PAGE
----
Women cannot be asked ‘to wear and remove hijab’, boxing champ Nikhat Zareen says, urging ‘peace, harmony’

New Delhi: After losing the Tokyo Olympic Trials to Indian boxing legend Mary Kom three years ago, Nikhat Zareen has hit rock bottom. Not one to give up, however, the boxer from Telangana made sure to come back stronger and won a gold medal at the World Boxing Championships in Istanbul last week.

Zareen won in the flyweight category (50-52 kg), beating Thai Jitpong Jutamas.

Not only has the feat made her a celebrity across the country, but even Kom – who Zareen calls her “idol” – took to Twitter to congratulate the young boxer.

“Congratulations Nikhat on winning the gold medal. So proud of you for your historic performances and all the best for your future endeavors,” Kom wrote.

Born in the city of Nizamabad in Telangana, Zareen, 25, told ThePrint in an interview on Wednesday that she had always wanted to break gender stereotypes – the reason she started boxing. She was in the nation’s capital for a congratulatory ceremony.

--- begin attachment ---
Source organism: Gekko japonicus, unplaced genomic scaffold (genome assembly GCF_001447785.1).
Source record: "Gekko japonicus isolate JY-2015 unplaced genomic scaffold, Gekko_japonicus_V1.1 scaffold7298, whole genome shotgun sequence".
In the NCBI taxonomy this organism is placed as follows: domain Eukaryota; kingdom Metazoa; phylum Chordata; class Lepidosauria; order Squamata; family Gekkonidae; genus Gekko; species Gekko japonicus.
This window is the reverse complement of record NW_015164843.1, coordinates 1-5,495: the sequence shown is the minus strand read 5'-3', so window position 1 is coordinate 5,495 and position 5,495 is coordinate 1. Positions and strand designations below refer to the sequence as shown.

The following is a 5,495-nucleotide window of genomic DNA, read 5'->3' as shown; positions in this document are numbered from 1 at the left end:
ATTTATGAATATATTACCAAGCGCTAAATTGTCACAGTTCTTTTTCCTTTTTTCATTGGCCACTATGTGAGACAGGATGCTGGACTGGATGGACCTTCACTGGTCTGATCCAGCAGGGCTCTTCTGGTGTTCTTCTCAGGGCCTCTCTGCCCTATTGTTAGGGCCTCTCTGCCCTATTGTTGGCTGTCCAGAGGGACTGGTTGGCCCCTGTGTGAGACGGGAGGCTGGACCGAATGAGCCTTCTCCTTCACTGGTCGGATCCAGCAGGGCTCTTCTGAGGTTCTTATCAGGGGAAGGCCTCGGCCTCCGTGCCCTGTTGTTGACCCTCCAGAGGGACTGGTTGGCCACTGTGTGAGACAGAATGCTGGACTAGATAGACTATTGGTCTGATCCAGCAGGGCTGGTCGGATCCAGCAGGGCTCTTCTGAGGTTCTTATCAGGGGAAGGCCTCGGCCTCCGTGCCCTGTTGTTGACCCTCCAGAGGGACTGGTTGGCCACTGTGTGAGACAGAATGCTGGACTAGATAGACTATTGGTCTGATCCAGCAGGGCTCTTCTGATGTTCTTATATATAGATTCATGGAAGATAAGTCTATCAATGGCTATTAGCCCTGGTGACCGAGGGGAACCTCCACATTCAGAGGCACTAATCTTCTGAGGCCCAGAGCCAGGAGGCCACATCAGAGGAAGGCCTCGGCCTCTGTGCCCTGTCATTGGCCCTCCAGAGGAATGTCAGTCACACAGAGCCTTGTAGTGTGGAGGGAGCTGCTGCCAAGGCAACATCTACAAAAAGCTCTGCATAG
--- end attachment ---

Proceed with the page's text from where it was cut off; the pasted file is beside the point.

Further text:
However, the journey between choosing to get into boxing and winning the world championship was easy. Along the way, she struggled with patriarchy, social pressure, injury and more. And believes in “freedom of choice” when it comes to the hijab controversy that has rocked the country in recent months. The boxer is also pushing for ‘peace and harmony’ in the country.

“I was an athlete since I was 10 years old. My father was also a sportsman, so he trained me. Once he took me to a nearby stadium and I realized that all sports had female players other than boxing. I asked my father if women couldn’t box,” recalls Zareen.

She added, “He said women can do anything, but the world thinks women can’t do a tough sport like boxing. That sentence inspired me to choose boxing. And today, I am very happy that I chose boxing, because I think I was made for it. And today, even if I could inspire only one woman to come into the field of boxing, I think I have won my real medal.

Zareen, who also works as an assistant manager at Bank Of India, Mumbai, spoke about her interest in music, shayari, shopping and Salman Khan. The boxer hopes not only to meet the actor one day, but also to marry him, he agrees.


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“The hijab is a personal choice”

While Zareen describes herself as a “deeply religious” person, boxing for her is “above religion”.